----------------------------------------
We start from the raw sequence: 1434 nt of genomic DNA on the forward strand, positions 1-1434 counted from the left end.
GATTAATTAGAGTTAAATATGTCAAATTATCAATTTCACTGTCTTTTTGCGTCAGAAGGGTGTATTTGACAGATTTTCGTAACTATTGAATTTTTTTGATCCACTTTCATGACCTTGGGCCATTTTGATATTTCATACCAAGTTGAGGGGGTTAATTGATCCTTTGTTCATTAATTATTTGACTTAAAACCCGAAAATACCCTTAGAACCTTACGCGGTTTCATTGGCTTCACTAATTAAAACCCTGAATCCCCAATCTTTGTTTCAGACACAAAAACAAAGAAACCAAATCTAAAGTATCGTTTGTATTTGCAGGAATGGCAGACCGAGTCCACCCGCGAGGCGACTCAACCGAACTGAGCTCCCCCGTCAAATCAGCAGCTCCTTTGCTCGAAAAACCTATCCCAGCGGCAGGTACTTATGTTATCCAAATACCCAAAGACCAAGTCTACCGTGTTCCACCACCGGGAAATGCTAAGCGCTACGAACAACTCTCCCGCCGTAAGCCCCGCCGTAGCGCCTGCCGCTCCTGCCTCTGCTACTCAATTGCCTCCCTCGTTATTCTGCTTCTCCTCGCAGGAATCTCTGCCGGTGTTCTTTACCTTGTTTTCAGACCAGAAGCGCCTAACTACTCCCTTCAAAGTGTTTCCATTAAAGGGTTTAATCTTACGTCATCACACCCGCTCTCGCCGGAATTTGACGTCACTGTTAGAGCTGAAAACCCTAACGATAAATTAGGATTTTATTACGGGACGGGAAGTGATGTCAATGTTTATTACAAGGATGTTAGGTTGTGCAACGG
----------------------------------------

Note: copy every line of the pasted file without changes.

We start from the raw sequence: 1434 nt of genomic DNA on the forward strand, positions 1-1434 counted from the left end.
GATTAATTAGAGTTAAATATGTCAAATTATCAATTTCACTGTCTTTTTGCGTCAGAAGGGTGTATTTGACAGATTTTCGTAACTATTGAATTTTTTTGATCCACTTTCATGACCTTGGGCCATTTTGATATTTCATACCAAGTTGAGGGGGTTAATTGATCCTTTGTTCATTAATTATTTGACTTAAAACCCGAAAATACCCTTAGAACCTTACGCGGTTTCATTGGCTTCACTAATTAAAACCCTGAATCCCCAATCTTTGTTTCAGACACAAAAACAAAGAAACCAAATCTAAAGTATCGTTTGTATTTGCAGGAATGGCAGACCGAGTCCACCCGCGAGGCGACTCAACCGAACTGAGCTCCCCCGTCAAATCAGCAGCTCCTTTGCTCGAAAAACCTATCCCAGCGGCAGGTACTTATGTTATCCAAATACCCAAAGACCAAGTCTACCGTGTTCCACCACCGGGAAATGCTAAGCGCTACGAACAACTCTCCCGCCGTAAGCCCCGCCGTAGCGCCTGCCGCTCCTGCCTCTGCTACTCAATTGCCTCCCTCGTTATTCTGCTTCTCCTCGCAGGAATCTCTGCCGGTGTTCTTTACCTTGTTTTCAGACCAGAAGCGCCTAACTACTCCCTTCAAAGTGTTTCCATTAAAGGGTTTAATCTTACGTCATCACACCCGCTCTCGCCGGAATTTGACGTCACTGTTAGAGCTGAAAACCCTAACGATAAATTAGGATTTTATTACGGGACGGGAAGTGATGTCAATGTTTATTACAAGGATGTTAGGTTGTGCAACGG